How to recognise skin stress and what to do about it

Skin protection

Posted on 18/01/23

At the time of writing, it’s the start of a new year. It’s also bitterly cold and feels like we’ve been thrashed by heavy rain for weeks.

A new year brings excitement and motivation but, for some, anxiety about the year ahead. No matter when you’re reading this, a cocktail of external and internal stress can send your body out of whack. And you might be finding that the body’s largest organ – your skin – is in the line of fire.

However, through the lens of a glass-half-full outlook (positivity is one of LifeJacket’s core tenets after all!), you can easily manage your skin back to a point of balance and that’s what we want to help you with.

Environmental stress and your skin

First of all, what’s environmental stress?

We always talk about external ‘aggressors.’ They’re around you in the environment every single day. The most damaging of these is ultraviolet light which is present all year round but others include smoke, pollution, icy winds or changes in temperature. The can all damage or overload your skin.

For example (and because it’s seasonally appropriate), cold, windy weather can draw moisture from your skin causing dryness, redness, tightness, flaky or cracked skin and increased sensitivity. When the skin barrier isn’t in prime condition, it can then become more sensitised to other external irritants.

Internal stress and your skin

In the same way these ‘physical’ aggressors can impact your skin, internal pressures can also stress your skin. That’s because stress can cause an increase in the production of adrenaline and cortisol. These hormones lead to inflammation and overproduction of sebum (oil found in the skin) contributing to breakouts, spots, blocked pores and unwanted oiliness.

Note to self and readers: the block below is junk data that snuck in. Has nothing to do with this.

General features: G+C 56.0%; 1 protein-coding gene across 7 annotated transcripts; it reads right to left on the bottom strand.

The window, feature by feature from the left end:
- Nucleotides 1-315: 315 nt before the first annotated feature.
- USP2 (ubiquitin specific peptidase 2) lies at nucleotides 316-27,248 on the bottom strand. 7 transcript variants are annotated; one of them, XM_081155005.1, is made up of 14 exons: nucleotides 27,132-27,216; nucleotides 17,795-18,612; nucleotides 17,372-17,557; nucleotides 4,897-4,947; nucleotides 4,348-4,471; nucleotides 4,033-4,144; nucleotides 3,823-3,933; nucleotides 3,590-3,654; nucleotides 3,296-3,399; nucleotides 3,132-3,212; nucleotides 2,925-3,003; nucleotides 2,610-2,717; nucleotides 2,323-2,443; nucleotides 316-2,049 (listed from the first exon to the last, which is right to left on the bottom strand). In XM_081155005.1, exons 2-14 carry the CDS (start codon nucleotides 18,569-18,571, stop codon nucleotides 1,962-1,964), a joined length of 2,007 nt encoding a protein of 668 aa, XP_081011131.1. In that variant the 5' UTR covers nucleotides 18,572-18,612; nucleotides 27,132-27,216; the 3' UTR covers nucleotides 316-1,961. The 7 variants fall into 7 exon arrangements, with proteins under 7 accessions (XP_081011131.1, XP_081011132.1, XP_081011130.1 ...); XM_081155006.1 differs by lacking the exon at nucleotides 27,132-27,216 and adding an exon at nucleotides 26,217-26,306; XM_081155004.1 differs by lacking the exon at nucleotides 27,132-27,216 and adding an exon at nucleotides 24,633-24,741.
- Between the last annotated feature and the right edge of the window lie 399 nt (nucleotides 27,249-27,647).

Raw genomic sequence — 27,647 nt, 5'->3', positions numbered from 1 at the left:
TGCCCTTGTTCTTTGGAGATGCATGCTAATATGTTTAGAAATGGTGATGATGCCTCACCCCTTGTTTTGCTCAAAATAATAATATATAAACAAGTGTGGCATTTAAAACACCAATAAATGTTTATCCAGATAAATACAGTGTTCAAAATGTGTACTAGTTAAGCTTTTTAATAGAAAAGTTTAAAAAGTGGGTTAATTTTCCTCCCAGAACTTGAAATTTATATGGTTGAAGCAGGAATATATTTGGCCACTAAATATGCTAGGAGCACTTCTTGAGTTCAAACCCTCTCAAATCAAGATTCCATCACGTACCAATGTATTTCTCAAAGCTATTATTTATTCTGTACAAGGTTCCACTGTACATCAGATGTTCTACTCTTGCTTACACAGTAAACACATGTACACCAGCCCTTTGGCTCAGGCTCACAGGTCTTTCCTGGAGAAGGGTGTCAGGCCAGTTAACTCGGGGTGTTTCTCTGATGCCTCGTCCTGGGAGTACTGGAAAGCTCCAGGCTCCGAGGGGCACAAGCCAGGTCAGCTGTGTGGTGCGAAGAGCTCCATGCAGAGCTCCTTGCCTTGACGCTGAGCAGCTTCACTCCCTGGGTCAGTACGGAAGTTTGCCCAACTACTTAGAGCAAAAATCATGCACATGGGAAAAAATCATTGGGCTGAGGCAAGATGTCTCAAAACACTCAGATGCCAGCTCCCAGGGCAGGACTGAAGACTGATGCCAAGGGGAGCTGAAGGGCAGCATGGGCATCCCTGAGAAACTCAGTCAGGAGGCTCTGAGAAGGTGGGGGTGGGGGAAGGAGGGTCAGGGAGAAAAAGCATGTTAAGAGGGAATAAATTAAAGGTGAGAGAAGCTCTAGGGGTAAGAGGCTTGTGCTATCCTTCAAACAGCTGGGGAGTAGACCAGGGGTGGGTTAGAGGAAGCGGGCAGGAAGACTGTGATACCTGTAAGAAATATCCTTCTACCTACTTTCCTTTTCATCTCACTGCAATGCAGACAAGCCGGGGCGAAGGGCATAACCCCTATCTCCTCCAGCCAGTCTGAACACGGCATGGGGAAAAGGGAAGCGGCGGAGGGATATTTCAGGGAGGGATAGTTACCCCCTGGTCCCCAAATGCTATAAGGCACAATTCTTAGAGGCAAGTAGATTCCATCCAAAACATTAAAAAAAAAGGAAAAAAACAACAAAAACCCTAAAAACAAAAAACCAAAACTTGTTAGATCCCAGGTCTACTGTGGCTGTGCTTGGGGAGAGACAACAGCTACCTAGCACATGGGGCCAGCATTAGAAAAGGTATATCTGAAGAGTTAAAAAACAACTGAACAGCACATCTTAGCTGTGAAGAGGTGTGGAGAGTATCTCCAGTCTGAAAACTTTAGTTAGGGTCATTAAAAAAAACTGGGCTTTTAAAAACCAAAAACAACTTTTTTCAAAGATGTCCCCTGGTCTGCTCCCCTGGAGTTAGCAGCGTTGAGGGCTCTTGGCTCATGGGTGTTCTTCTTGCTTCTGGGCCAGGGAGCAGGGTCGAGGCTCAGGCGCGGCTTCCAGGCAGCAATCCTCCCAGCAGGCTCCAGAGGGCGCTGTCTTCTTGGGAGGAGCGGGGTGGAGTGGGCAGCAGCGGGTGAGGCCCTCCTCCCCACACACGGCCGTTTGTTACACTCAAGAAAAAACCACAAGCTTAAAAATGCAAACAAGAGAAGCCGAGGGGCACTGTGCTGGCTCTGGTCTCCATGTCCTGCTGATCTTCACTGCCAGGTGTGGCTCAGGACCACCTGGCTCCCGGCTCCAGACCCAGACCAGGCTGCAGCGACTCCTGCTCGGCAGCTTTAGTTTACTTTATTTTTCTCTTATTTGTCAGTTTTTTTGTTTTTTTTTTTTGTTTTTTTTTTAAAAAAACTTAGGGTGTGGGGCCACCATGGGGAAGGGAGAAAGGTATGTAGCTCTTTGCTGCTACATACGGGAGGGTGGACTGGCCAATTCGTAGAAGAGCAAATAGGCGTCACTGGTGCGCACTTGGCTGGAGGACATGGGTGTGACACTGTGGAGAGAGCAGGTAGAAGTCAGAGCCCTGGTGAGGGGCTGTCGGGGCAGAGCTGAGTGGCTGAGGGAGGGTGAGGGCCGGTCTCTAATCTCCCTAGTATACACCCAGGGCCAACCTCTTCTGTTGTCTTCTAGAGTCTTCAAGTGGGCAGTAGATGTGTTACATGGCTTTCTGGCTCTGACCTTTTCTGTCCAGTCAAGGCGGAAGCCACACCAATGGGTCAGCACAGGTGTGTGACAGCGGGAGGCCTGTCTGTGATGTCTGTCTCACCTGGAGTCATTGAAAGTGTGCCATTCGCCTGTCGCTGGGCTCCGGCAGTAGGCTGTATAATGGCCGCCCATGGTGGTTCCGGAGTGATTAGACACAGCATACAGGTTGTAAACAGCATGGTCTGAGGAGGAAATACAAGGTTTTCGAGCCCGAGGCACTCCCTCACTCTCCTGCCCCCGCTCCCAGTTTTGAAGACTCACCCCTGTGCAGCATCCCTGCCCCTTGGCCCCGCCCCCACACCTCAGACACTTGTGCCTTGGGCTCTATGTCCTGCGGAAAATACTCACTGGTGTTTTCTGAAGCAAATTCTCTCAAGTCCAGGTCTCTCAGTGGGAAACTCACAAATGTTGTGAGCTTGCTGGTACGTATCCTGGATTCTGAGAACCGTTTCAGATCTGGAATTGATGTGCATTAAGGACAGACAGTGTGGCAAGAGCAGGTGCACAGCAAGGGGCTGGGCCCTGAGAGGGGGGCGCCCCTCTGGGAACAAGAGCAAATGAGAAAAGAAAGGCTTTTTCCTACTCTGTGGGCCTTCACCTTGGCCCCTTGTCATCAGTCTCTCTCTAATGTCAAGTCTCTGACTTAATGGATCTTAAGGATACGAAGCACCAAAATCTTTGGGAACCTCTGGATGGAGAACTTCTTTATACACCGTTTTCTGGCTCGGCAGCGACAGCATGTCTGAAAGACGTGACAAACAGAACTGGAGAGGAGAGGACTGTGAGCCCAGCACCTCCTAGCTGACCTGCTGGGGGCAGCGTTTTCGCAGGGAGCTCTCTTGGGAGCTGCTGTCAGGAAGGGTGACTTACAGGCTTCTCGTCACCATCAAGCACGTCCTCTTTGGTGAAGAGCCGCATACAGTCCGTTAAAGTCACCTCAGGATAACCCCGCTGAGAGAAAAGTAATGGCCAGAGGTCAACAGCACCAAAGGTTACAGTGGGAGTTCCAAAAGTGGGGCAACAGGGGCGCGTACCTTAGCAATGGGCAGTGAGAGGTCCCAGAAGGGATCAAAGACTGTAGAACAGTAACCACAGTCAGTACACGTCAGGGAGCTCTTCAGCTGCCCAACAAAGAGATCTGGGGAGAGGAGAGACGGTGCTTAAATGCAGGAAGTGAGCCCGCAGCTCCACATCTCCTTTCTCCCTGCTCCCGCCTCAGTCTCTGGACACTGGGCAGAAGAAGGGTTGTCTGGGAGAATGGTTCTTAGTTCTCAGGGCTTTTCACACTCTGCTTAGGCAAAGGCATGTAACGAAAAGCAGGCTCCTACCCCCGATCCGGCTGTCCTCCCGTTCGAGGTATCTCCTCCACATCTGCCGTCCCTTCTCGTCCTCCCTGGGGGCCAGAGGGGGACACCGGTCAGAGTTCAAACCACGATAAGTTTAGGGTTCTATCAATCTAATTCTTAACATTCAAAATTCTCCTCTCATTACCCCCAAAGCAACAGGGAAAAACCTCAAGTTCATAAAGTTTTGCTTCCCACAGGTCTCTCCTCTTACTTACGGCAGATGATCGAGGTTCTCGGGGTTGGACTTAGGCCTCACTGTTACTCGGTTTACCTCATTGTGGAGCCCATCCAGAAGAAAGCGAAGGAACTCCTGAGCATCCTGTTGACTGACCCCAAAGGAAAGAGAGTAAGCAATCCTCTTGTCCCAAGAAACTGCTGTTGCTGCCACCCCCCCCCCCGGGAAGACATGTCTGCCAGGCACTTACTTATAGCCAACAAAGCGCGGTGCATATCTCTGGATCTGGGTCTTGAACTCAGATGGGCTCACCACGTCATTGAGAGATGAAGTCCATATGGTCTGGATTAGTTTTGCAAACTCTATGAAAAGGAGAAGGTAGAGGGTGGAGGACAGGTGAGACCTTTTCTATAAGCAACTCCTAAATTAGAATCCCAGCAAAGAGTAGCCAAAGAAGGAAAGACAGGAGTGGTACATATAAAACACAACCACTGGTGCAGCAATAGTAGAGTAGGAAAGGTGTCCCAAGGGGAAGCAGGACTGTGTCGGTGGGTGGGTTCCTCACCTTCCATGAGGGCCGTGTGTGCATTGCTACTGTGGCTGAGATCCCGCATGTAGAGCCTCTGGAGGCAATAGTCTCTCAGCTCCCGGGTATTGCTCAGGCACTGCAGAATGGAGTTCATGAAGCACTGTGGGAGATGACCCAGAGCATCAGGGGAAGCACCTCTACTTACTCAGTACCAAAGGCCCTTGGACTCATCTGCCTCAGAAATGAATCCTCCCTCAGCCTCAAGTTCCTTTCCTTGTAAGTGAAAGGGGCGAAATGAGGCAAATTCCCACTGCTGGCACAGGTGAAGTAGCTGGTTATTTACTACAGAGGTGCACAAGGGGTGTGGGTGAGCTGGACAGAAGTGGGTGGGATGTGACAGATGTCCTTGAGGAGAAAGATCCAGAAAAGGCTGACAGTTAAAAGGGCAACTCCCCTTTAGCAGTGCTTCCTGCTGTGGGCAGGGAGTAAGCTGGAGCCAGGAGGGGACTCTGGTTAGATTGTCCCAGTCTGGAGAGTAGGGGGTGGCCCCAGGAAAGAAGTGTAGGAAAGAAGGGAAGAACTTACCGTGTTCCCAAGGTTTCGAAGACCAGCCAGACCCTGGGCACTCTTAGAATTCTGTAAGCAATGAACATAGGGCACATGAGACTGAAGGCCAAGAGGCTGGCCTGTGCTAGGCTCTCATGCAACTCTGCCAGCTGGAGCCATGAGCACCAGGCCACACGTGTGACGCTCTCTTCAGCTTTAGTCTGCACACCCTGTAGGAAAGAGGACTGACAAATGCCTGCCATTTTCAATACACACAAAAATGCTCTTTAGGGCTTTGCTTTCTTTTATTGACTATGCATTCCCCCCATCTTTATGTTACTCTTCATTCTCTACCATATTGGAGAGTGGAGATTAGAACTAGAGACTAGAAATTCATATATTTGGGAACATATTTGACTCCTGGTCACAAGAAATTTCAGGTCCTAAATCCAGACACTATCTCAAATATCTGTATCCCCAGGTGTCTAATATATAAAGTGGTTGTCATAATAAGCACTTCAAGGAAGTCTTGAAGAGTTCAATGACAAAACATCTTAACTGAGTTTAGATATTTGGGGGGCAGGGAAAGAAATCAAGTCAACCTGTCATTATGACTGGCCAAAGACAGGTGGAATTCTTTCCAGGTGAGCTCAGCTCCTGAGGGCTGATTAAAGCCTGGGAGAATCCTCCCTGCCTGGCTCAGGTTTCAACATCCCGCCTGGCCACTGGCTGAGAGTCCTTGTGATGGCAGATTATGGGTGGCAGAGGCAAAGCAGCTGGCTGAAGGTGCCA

Like an upset stomach, the response can vary from person to person and the release of these stress hormones might also trigger sweat glands, making your skin more likely to become dehydrated.

What are the common signs of stressed skin?

Your skin is resilient but also delicate. Internal or external, any form of stress can present itself on your skin. Typical signs of a stressed skin barrier include:

  • Redness
  • Inflamed skin
  • Dryness or dehydrated skin due to moisture loss externally
  • Irritation and itchiness
  • Stinging or burning sensations, especially when applying products
  • Rosacea breakouts and/or eczema, dermatitis getting worse
  • Discolouration under the eyes or puffiness
  • Increased breakouts, and
  • Overall dullness to your complexion

Managing skin stress

If you’re experiencing any of these symptoms on any skin surface, it’s time to clean, nourish, protect and hydrate your skin. And not just once but consistently as part of a daily routine. Once balance has been restored, you want to maintain the status quo and ensure your skin is protected every day.

The skin barrier needs to be repaired and that’s important because skin plays a critical role in keeping foreign bodies out. If skin is damaged, its ability to perform this protective function might be compromised.

Here’s our way of doing a skin protection routine for very little effort. Why not try it out for a few weeks and see if it make a difference.

  • Step 1 (morning)
    • In the morning, rinse your face with water and dry with a towel
    • Apply our SPF 30 Daily Protection Moisturiser to your face to make sure your skin is both hydrated and protected before heading outside
  • Step 2 (evening)
    • At night, wash your face using our Face Cleansing Bar to remove the day’s toxins and grime
    • Apply the Daily Repair Moisturiser before bed to help the skin barrier recover and hydrate overnight

If you commit to this religiously, we believe you’ll see results. Use extra moisturiser whenever you feel your skin needs more nourishment. If symptoms do persist, it would be worth visiting your GP or a dermatologist.

Wishing you well,

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